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John Paul's impact on the world has already been enormous, ranging from the global to the personal. He has covered more than half a million miles in his travels. Many believe his support of the trade union Solidarity in his native Poland was a precipitating event in the collapse of the Soviet bloc. After he was nearly killed in 1981, he visited and pardoned his would-be assassin in jail. Asked an awed Mehmet Ali Agca: "Tell me why it is that I could not kill you?" Even those who contest the words of John Paul do not argue with his integrity -- or his capacity to forgive those who trespass against him.
His power rests in the word, not the sword. As he has demonstrated throughout the 16 years of his papacy, John Paul needs no divisions. He is an army of one, and his empire is both as ethereal and as ubiquitous as the soul. In a slum in Nairobi, Mary Kamati is dying of AIDS. In her mud house hangs a portrait of John Paul. "This is the only Pope who has come to this part of the world," she says. During his most recent visit, he sprinkled her with holy water. "That," she says, eyes trembling, "is the way to heaven."
In 1994 the Pope's health visibly deteriorated. His left hand shakes, and he hobbles with a cane, the result of bone-replacement surgery. Asked about his health, he offered an "Oh, so-so" to TIME. It is thus with increased urgency that John Paul has presented himself, the defender of Roman Catholic doctrine, as a moral compass for believers and nonbelievers alike. He spread through every means at his disposal a message not of expedience or compromise but of right and wrong; amid so much fear of the future, John Paul dared to speak of hope. He did not say what everyone wanted to hear, and many within and beyond his church took offense. But his fidelity to what he believes people need to hear remained adamant and unwavering. "He'll go down in history as the greatest of our modern Popes," says the Rev. Billy Graham. "He's been the strong conscience of the whole Christian world."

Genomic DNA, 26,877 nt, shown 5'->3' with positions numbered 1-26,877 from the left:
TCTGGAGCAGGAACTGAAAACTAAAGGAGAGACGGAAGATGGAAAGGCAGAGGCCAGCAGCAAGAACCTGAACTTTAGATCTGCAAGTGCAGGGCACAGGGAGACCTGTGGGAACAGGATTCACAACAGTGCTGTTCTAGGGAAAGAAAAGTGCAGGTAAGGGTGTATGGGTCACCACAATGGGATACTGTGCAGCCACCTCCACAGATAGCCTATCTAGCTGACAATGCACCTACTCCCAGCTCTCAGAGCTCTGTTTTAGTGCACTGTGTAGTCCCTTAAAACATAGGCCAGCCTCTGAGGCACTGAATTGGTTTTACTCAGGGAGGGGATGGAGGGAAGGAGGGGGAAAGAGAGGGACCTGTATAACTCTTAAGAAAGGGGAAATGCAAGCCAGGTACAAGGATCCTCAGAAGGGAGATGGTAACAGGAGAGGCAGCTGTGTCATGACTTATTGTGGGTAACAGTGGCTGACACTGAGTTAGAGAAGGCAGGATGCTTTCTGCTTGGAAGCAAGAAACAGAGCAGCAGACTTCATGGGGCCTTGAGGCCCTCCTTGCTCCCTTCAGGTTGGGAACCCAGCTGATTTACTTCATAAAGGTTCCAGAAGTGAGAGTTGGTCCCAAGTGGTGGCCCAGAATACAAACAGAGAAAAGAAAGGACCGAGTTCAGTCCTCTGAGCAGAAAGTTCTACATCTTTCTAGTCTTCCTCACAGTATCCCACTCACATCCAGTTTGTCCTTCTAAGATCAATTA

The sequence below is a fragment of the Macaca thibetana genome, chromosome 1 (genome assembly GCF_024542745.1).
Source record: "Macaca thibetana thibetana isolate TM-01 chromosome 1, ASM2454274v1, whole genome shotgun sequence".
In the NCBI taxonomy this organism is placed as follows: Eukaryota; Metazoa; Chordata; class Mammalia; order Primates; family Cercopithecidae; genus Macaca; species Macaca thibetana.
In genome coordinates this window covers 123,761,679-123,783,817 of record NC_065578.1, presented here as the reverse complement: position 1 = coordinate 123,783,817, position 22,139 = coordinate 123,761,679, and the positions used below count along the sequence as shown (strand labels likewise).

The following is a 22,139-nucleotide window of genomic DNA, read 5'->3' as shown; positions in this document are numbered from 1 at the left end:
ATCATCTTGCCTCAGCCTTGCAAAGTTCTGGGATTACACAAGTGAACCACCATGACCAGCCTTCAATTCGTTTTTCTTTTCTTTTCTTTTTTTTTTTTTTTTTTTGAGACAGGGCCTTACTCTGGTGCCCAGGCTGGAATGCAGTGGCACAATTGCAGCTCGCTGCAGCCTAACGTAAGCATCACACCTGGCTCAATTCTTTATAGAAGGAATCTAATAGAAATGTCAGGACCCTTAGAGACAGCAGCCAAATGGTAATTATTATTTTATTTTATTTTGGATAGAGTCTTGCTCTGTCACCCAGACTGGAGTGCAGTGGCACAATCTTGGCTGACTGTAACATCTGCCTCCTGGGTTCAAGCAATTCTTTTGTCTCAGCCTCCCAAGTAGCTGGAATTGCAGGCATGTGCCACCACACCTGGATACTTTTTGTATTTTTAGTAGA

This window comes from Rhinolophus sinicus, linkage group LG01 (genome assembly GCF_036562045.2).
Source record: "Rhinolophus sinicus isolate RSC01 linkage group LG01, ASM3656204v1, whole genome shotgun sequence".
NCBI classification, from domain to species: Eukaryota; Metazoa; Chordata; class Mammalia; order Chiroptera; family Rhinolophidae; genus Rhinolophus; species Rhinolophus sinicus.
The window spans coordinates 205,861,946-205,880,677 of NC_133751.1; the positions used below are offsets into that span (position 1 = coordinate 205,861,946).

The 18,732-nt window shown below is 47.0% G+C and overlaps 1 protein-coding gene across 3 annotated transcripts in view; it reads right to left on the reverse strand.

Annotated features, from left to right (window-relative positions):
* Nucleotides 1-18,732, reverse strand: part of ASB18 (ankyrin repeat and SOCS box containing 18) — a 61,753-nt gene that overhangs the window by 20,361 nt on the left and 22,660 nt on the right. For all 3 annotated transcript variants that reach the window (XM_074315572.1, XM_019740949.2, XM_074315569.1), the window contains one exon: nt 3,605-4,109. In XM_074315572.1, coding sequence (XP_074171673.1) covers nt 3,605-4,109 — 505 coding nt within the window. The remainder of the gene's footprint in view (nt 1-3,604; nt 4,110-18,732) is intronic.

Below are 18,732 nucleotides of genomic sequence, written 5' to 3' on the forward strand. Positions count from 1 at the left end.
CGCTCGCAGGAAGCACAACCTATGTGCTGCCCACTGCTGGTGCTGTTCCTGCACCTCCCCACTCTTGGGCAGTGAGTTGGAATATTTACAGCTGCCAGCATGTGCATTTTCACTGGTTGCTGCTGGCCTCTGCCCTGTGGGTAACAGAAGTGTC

And then there was the sorry state of the globe he proposed to save. Patches of the Third World sank further into revolutionary bloodshed, disease and famine. The developed nations began to resemble weird updatings of Hieronymous Bosch: panoramas of tormented bodies, lashed, flailed and torn by the instruments of material self-gratification. Secular leaders dithered and disagreed and then did nothing about the slow death of Bosnia, the massacres in Rwanda.
Private behavior appeared equally adrift. People trained to know better showed that they did not, notably the younger members of Britain's royal family, who energetically pursued self-implosion, with TV documentaries and books their detonators of choice. In Los Angeles two separate juries could not agree on a verdict in the trials of Lyle and Erik Menendez, young men who admitted killing their parents, at close range, with shotguns. The nightly news became a saraband of sleaze: Tonya, Lorena, Michael, O.J.; after 10 days of claiming to have been the victim of a carjacking, a South Carolina mother confessed she pushed the vehicle into a lake with her two tiny sons strapped inside.